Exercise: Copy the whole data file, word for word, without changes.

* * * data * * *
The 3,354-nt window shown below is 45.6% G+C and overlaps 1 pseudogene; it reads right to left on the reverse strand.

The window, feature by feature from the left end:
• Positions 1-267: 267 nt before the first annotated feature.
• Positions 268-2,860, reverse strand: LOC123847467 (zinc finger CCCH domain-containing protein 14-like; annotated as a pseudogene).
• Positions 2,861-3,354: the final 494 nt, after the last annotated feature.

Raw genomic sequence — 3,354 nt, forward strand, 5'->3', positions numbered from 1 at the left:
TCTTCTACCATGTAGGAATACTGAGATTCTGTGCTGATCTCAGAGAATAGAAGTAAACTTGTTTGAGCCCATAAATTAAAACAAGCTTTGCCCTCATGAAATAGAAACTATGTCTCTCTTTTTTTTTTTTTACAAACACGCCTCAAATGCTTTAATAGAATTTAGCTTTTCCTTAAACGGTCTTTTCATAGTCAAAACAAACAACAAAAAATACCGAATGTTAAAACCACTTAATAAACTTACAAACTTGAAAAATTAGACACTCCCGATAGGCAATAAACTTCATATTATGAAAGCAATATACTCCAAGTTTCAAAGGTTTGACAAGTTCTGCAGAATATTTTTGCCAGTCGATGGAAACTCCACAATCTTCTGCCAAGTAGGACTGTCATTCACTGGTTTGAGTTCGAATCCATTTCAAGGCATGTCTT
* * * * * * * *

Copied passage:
The 3,354-nt window shown below is 45.6% G+C and overlaps 1 pseudogene; it reads right to left on the reverse strand.

The window, feature by feature from the left end:
• Positions 1-267: 267 nt before the first annotated feature.
• Positions 268-2,860, reverse strand: LOC123847467 (zinc finger CCCH domain-containing protein 14-like; annotated as a pseudogene).
• Positions 2,861-3,354: the final 494 nt, after the last annotated feature.

Raw genomic sequence — 3,354 nt, forward strand, 5'->3', positions numbered from 1 at the left:
TCTTCTACCATGTAGGAATACTGAGATTCTGTGCTGATCTCAGAGAATAGAAGTAAACTTGTTTGAGCCCATAAATTAAAACAAGCTTTGCCCTCATGAAATAGAAACTATGTCTCTCTTTTTTTTTTTTTACAAACACGCCTCAAATGCTTTAATAGAATTTAGCTTTTCCTTAAACGGTCTTTTCATAGTCAAAACAAACAACAAAAAATACCGAATGTTAAAACCACTTAATAAACTTACAAACTTGAAAAATTAGACACTCCCGATAGGCAATAAACTTCATATTATGAAAGCAATATACTCCAAGTTTCAAAGGTTTGACAAGTTCTGCAGAATATTTTTGCCAGTCGATGGAAACTCCACAATCTTCTGCCAAGTAGGACTGTCATTCACTGGTTTGAGTTCGAATCCATTTCAAGGCATGTCTT